These questions are not abstract, but very personal to me. When I challenged my rabbi recently about his long-standing refusal to give women in my congregation the right to participate fully and equally in religious services, he argued: “I have not taken the position of ‘separate but equal,’ although I believe that a case can be made for this perspective. I have not argued for a fully egalitarian expression of Judaism, although I believe that a case can be made for this perspective. Instead, I have pressed for increased inclusion.”
Indeed, under his leadership our congregation now permits a greater degree of involvement for women in daily services, in public readings and in leading parts of the liturgy. These are far more than cosmetic changes, but to me, as significant as these changes are, they are not enough. Women are still not counted as part of the 10 people who must be present before prayers can begin. Only men count. I have had the extraordinary experience of sitting in a chapel and watching the leader of prayers count the men in the room, his eyes sliding over me as he counted. For all intents and purposes, not only did I not count, I was invisible.
Contrary to my rabbi, I do not think that any argument at all can be made for separate but equal treatment. This kind of argument has a long and inglorious history of discrimination that systematically disadvantages some part of a community. Nor is it obvious why greater inclusion should be capped short of full status, where women count as equals in constituting a prayer group. What principle is at work here? Even though the charter strictly applies only to public space, I take its spirit and its values seriously.
My religious obligation clashes openly and directly with values that I hold deeply as a Canadian. Fortunately, there are Jewish congregations in Toronto that are fully egalitarian. My cultural and religious community is sufficiently pluralistic that I can choose among a wide variety of options. A resolution of my personal dilemma is available to me – I canvote with my feet – but the issue is public as well as private.
These religious institutions that systemically discriminate against women are recognized, at least implicitly, by governments. They enjoy special tax privileges given to them by governments. Religious institutions do not pay property tax and most receive charitable status from the federal government. If religious institutions, for example, are able to raise funds more easily because governments give a tax benefit to those who contribute, are religious practices wholly private even when they benefit from the public purse? Are discriminatory religious practices against women a matter only for religious law, as is currently the case under Canadian law which protects freedom of religion as a charter right? Or should the equality rights of the charter have some application when religious institutions are officially recognized and advantaged in fundraising? Does it matter that the Catholic Church, which has special entitlements given to it by the state and benefits from its charitable tax status, refuses to ordain women as priests?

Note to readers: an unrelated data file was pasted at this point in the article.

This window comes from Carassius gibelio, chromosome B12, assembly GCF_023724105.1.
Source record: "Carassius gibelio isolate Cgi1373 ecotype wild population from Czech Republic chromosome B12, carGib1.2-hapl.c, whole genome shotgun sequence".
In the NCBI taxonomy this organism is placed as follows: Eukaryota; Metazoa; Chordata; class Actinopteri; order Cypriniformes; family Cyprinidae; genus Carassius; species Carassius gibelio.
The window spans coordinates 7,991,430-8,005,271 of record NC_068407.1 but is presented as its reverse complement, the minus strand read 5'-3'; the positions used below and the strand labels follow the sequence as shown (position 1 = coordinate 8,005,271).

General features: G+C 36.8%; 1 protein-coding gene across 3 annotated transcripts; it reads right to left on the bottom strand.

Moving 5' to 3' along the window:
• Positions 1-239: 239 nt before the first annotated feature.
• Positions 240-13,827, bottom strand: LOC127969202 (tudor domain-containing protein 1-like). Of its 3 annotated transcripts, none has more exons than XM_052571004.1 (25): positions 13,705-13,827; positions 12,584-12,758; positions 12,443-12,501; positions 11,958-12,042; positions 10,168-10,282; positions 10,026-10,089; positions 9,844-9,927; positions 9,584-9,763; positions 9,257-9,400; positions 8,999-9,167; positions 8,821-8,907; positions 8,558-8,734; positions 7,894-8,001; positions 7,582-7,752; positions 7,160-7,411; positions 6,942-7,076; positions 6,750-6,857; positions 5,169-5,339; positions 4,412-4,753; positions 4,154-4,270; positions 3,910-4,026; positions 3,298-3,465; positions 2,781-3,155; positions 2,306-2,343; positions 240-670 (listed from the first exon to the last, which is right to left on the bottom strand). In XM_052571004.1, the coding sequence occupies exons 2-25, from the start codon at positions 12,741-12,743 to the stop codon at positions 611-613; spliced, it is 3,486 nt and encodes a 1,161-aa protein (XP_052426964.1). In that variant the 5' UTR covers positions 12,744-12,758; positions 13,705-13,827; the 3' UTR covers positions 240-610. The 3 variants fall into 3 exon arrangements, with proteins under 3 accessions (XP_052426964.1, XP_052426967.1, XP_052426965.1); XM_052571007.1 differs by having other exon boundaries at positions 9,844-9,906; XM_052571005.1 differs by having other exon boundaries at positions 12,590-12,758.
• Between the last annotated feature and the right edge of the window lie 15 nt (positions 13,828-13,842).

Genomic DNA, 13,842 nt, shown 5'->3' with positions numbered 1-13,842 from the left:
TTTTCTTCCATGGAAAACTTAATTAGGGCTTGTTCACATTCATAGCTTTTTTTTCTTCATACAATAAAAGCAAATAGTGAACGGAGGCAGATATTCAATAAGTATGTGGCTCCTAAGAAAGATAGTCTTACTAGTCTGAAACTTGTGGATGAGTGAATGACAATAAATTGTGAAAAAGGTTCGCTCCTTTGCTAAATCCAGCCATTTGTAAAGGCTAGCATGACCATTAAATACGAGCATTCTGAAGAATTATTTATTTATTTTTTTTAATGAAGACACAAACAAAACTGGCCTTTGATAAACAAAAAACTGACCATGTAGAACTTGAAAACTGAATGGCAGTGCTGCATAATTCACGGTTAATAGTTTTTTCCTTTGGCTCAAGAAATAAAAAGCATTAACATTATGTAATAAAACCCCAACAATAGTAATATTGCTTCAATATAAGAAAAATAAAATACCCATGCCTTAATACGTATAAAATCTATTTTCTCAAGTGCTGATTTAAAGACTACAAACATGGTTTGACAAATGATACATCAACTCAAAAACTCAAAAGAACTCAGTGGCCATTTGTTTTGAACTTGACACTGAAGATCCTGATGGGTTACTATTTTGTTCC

How can we in Canada, in the name of religious freedom, continue furtively and silently to sanction discriminatory practices? This issue was at the core of the debate in Ontario about Shariah law and Orthodox Jewish courts within the framework of state-sanctioned arbitration. I have deliberately chosen a personal issue – the issue of women’s participation in religious services in my own synagogue – to open up this difficult discussion of the desirable balance between the right to freedom of religion and other charter rights. Some would urge silence and patience until a new social consensus emerges, until we rebalance. Opening difficult conversations too early can fracture communities, inflict deep wounds and do irreversible damage to those who are most open to experimentation. In my own congregation, I have been counselled for the last five years to be patient. Give it time, I’m told, and the synagogue will become fully egalitarian.
I find it hard to be patient into the indefinite future, with no commitments from my religious leadership. I worry that change will stall unless we keep a civil but difficult conversation going. There is no question that there is a conflict between equality rights, on the one hand, and the right to freedom of religion, on the other. The law recognizes that conflict, but we need to ask hard questions about the appropriate balance. If I am expected to be patient, almost endlessly patient, then religious leaders must be cognizant of the responsibilities of their organizations that receive charitable status and public benefit to engage with Canadian culture as it is expressed in our most fundamental laws.
Janice Gross Stein is the Belzberg Professor of Conflict Management and director of the Munk Centre for International Studies. This article is adapted from a longer essay about multiculturalism that appeared in the September issue of the Literary Review of Canada.